Groundhog’s Day

images7.jpg Remember that movie “Groundhog’s Day” starring Bill Murray and Andie Mac Dowell, where the guy keeps having the same exact day over and over again, until he figures out what he has to do differently to move on? Me neither. Or rather, I never saw it, but still the plot reminds me of LIFE, and I’ve read in the Times that they actually use this film in Buddhist philosophy classes to illustrate the whole maya (i think that means illusion) of life. (Um, I’m probably totally abusing the whole belief system of Buddhists, so don’t quote me.) It’s about how we’re destined to relive the same question over and over again until we crack it — which seems precisely what I do ALL THE TIME.

Recently, I realized my writing has been a bit on the stink-o-rama side. I haven’t been doing it from my gut. You have to write from a place of wild abandon, of fire, in order to do it well, and I just spent the last year writing a novel from dogged, grim determination, and who the heck wants to read that? This realization was a big a-ha (shoutout to Pal) moment for me, but it’s one I have already had many times. I seem to keep forgetting lessons, and am forced to relearn the basics over and over again.

What next? My friend Kris’s husband suggests rather than put all your energy into a book you care about that would have a small print run, why not write the cr*ppy bestseller and write your own ticket? Aside from the fact that cr*ppy bestsellers are also difficult to produce, I’d actually be happier with a book I’m proud of that only two people read than something I found embarrassing that everyone read (though, please, a million bucks would be very comforting),

Perhaps I’m just a bit fatigued after trying so long, but I find my friend Gabrielle’s approach to writing very intriguing right now. She stopped. She says throughout grad school, she always felt guilty about not writing enough and felt the pressure of gotta get published we all did, until finally thought, who needs this.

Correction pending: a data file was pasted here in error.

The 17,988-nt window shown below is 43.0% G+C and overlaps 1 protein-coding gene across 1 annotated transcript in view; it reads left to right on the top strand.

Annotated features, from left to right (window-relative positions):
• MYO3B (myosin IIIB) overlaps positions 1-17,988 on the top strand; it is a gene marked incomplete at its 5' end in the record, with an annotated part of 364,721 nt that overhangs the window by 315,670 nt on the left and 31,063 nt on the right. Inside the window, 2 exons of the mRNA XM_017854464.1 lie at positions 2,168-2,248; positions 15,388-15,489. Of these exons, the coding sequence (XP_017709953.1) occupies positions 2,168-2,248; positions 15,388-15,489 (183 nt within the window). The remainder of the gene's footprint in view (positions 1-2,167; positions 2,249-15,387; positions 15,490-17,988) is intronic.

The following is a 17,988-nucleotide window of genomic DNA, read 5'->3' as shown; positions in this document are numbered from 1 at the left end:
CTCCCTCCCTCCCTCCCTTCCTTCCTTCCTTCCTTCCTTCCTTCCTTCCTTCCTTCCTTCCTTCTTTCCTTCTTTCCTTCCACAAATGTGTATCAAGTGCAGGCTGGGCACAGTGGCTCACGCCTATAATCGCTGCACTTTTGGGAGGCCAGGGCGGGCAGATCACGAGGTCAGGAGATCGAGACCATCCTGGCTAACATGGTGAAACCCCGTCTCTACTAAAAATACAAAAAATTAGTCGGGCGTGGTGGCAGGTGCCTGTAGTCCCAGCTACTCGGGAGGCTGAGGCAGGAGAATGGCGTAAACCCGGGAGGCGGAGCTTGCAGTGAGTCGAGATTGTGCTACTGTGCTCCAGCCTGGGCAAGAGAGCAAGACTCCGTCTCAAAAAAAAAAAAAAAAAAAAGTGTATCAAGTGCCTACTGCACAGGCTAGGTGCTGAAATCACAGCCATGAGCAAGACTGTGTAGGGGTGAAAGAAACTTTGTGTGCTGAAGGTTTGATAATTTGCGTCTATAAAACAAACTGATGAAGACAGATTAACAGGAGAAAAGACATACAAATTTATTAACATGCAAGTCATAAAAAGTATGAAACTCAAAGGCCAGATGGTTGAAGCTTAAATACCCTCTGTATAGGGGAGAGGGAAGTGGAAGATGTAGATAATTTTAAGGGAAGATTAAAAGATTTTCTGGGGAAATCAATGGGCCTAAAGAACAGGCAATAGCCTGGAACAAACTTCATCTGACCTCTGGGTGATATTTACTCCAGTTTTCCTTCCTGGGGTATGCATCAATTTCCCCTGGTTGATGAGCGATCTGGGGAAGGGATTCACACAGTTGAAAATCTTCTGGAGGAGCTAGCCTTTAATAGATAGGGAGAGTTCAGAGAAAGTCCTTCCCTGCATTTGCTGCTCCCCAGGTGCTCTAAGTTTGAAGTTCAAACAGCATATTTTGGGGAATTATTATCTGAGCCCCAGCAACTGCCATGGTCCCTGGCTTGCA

Maybe it’s just the influence of a movie I just saw (“Into the Wild,” where the young lead lights his IDs and money on fire), but I’m feeling like it makes sense to let it go.

6 Replies to “Groundhog’s Day”

  1. I hope when you say “it makes sense to let it go” does not mean letting go of writing entirely. You mustn’t! Your writing voice needs to be out there. It’s funny and unexpected and ticklish. Keep doing it! ps do watch Groundhog’s Day. It is what you expect it to be and more.

  2. yeah, i don’t think i’d stop writing like my friend gabe did, but i think i’m going to take a break and maybe let go of the goals i’ve been trying achieve. it’s like i haven’t reached what i thought i would for so long that i’m like, what am i trying to do here? mayeb not worrying about all that is a better way to live. i’ve heard groundhog’s day is aweomse.

  3. heh hee, but gabe, do you deny the quote? it was such an endlessly interesting response. i talked about it with alex j. when i was back in ny after that trip and he got it too. he totally agreed b/c he was fried on his efforts.

  4. I feel like, if you’re meant to write, you CAN put it away for a while and not force it. And after a little while, you’ll think of an idea or something will happen to you and it’ll kill you to NOT write about it. I think to really get the creative juices flowing, you have to turn off the faucet every now and then.

  5. yay, i applaud breaks! i’ve tried to quit writing permanently tons of times but keep coming back to it eventually

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